Department of Defense officials are looking to new budget authorities for its chief information officers (CIO) and improved industry partnerships to meet its top information priorities for 2018, including pressing network management and communication needs.

Brig. Gen. Kevin Kennedy, principal director the DoD deputy CIO, addressed the top priorities for his office over the next year at an event Wednesday, with the hopes that newly empowered authorities in the latest defense authorization bill will help address the department’s top cyber projects.

Brig. Gen. Kevin Kennedy, principal director the DoD Deputy CIO
Brig. Gen. Kevin Kennedy, principal director the DoD Deputy CIO

The DoD CIO’s primary objectives include modernizing the nuclear command, control and communication system (NC3), improving the cyber resiliency of Position, Navigation & Timing (PNT) capabilities, refining the SATCOM Evolution Framework, implementing the Cybersecurity Scorecard 2.0 and reworking the Cybersecurity Risk Management Framework, Kennedy said at an AFCEA NOVA IT conference in Falls Church, Va.

Kennedy pointed to NC3 and PNT anti-jamming capabilities as two areas where DoD will need to increase its industry engagement.

“We have a system that works, but it’s a system that has been fielded many, many decades ago. We need to upgrade and modernize it, and look at the deterrent so its not susceptible to a cyber attack,” Kennedy said on the current NC3 system, which will need cyber resiliency solutions in the near future.

With adversaries rapidly building their capacity for jamming GPS systems and disrupting PNT environments, Kennedy believes DoD will need private sector partners to develop capabilities to prevent disruptions to these networks.

The DoD CIO office would also like to see new capabilities that allow for Global Navigation Satellite Systems to be integrated with U.S. military satellites, while reducing the risk of accepting vulnerabilities, according to Kennedy.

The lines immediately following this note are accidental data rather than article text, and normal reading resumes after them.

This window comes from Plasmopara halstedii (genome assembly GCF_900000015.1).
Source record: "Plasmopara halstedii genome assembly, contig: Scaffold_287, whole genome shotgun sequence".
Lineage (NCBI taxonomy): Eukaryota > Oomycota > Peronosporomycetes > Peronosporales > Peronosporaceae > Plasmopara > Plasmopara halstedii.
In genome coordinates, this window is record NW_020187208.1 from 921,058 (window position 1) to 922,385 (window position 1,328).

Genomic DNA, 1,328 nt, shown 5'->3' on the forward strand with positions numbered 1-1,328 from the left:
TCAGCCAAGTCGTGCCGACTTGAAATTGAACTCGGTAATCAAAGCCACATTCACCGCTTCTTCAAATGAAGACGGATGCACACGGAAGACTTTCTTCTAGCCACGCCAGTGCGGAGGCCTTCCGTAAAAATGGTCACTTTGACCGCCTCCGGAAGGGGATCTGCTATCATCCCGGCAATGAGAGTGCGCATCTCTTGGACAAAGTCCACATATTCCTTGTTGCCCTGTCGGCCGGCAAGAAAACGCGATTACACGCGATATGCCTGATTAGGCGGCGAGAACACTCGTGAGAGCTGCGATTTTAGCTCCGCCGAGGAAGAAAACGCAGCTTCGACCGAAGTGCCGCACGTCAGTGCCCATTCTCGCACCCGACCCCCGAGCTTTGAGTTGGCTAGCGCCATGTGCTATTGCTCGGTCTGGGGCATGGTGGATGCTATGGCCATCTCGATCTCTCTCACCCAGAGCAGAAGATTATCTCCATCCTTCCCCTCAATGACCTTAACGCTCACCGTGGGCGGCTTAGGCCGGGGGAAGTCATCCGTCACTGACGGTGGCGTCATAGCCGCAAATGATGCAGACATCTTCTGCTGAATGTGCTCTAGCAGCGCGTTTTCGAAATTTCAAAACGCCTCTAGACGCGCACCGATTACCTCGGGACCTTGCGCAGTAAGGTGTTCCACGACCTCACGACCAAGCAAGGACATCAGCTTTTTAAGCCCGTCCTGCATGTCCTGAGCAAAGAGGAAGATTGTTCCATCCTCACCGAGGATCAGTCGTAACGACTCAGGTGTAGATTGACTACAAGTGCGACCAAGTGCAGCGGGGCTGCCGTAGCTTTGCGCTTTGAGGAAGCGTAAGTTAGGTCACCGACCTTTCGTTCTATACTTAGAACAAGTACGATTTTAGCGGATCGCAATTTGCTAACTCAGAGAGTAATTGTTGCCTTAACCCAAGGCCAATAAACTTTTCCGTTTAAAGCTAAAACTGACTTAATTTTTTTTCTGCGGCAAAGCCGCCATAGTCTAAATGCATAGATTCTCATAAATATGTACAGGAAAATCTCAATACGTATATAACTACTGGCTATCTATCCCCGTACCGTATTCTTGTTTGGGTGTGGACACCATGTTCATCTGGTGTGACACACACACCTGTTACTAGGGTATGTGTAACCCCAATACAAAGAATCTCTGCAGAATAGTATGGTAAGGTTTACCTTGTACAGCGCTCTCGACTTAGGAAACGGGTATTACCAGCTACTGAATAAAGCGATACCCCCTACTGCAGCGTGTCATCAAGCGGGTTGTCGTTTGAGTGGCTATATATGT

Kennedy also wants to engage CIO offices across the services on how empowered authorities in the latest National Defense Authorization Act bolster their ability to influence cyber-related budget decisions and improve engagement with industry partners.

Maj. Gen. Patrick Higby, director of cyberspace policy for the Air Force’s CIO office, wants to leverage the new authorities in the NDAA to build stronger cyber enterprise partnerships with the private sector.

“I would give our Air Force a not very high grade on how we do with our industry partners. A lot of that is sometimes where we struggle with viewing industry as an adversarial relationship, and God forbid they make a profit,” said Higby, during a panel at the IT conference Wednesday. “There are also some externally-conflicted constraints there, like the Budget Control Act. We’re working on how do we engage in a long-term strategic relationship to trust our industry partners when I can’t ensure them that I’m going to pay them in time for their next quarterly report.”

Maj. Gen. Garrett Yee, acting director of cybersecurity and information assurance for the Army CIO, views the new empowered authorities for his office as an opportunity to securing network modernization priorities with industry.

“We need this network to be survivable, protected, intuitive, standards-based, inter-operable with our sister services and partners, and sustainable. And it has to keep pace with the threat,” Yee said at the IT event.

Greater authority over budget concern allows the Army to pursue its new network strategy of halting programs that don’t meet future operational needs, fixing programs needed to fight right away, and pivoting to a more adaptable acquisition strategy.

Kennedy hopes the new authorities will help DoD-wide efforts meet capability needs, including tools developed in Silicon Valley under the department’s accelerated commercial technology program, Defense Innovation Unit Experimental (DIUx).

“I don’t want to minimize anything we’re doing with DIUx, but where we are right now is how do we scale it. We’re all in as a department with DIUx out in Silicon Valley, but now we’ve got to figure out how to scale out the proof of concepts they’re developing,” Kennedy said.